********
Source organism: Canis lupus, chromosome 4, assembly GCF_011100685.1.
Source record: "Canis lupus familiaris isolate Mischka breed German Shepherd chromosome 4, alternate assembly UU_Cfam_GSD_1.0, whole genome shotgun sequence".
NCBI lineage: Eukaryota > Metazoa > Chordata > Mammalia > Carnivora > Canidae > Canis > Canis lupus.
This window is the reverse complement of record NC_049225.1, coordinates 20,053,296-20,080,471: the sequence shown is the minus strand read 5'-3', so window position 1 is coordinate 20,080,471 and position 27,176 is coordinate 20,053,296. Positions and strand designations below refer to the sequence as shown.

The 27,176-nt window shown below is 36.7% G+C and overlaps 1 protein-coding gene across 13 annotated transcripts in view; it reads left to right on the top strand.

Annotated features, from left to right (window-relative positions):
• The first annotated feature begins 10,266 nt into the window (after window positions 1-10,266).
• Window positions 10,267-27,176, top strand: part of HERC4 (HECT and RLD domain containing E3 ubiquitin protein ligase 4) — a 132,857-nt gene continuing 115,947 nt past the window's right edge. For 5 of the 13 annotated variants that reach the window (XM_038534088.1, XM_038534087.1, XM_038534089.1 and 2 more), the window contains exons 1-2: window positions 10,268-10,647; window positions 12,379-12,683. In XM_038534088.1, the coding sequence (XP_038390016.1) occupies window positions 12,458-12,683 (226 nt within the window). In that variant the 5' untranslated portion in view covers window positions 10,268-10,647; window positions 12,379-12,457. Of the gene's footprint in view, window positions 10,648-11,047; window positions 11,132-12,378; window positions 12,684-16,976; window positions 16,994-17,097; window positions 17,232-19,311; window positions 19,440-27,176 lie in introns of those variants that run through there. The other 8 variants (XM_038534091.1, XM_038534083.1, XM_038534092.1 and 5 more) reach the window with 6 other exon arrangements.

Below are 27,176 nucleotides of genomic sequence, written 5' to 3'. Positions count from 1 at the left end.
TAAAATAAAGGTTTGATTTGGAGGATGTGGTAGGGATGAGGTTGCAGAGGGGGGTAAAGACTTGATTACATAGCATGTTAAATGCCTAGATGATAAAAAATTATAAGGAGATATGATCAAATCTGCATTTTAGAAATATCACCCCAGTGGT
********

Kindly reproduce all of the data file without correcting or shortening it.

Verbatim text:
Source organism: Canis lupus, chromosome 4, assembly GCF_011100685.1.
Source record: "Canis lupus familiaris isolate Mischka breed German Shepherd chromosome 4, alternate assembly UU_Cfam_GSD_1.0, whole genome shotgun sequence".
NCBI lineage: Eukaryota > Metazoa > Chordata > Mammalia > Carnivora > Canidae > Canis > Canis lupus.
This window is the reverse complement of record NC_049225.1, coordinates 20,053,296-20,080,471: the sequence shown is the minus strand read 5'-3', so window position 1 is coordinate 20,080,471 and position 27,176 is coordinate 20,053,296. Positions and strand designations below refer to the sequence as shown.

The 27,176-nt window shown below is 36.7% G+C and overlaps 1 protein-coding gene across 13 annotated transcripts in view; it reads left to right on the top strand.

Annotated features, from left to right (window-relative positions):
• The first annotated feature begins 10,266 nt into the window (after window positions 1-10,266).
• Window positions 10,267-27,176, top strand: part of HERC4 (HECT and RLD domain containing E3 ubiquitin protein ligase 4) — a 132,857-nt gene continuing 115,947 nt past the window's right edge. For 5 of the 13 annotated variants that reach the window (XM_038534088.1, XM_038534087.1, XM_038534089.1 and 2 more), the window contains exons 1-2: window positions 10,268-10,647; window positions 12,379-12,683. In XM_038534088.1, the coding sequence (XP_038390016.1) occupies window positions 12,458-12,683 (226 nt within the window). In that variant the 5' untranslated portion in view covers window positions 10,268-10,647; window positions 12,379-12,457. Of the gene's footprint in view, window positions 10,648-11,047; window positions 11,132-12,378; window positions 12,684-16,976; window positions 16,994-17,097; window positions 17,232-19,311; window positions 19,440-27,176 lie in introns of those variants that run through there. The other 8 variants (XM_038534091.1, XM_038534083.1, XM_038534092.1 and 5 more) reach the window with 6 other exon arrangements.

Below are 27,176 nucleotides of genomic sequence, written 5' to 3'. Positions count from 1 at the left end.
TAAAATAAAGGTTTGATTTGGAGGATGTGGTAGGGATGAGGTTGCAGAGGGGGGTAAAGACTTGATTACATAGCATGTTAAATGCCTAGATGATAAAAAATTATAAGGAGATATGATCAAATCTGCATTTTAGAAATATCACCCCAGTGGT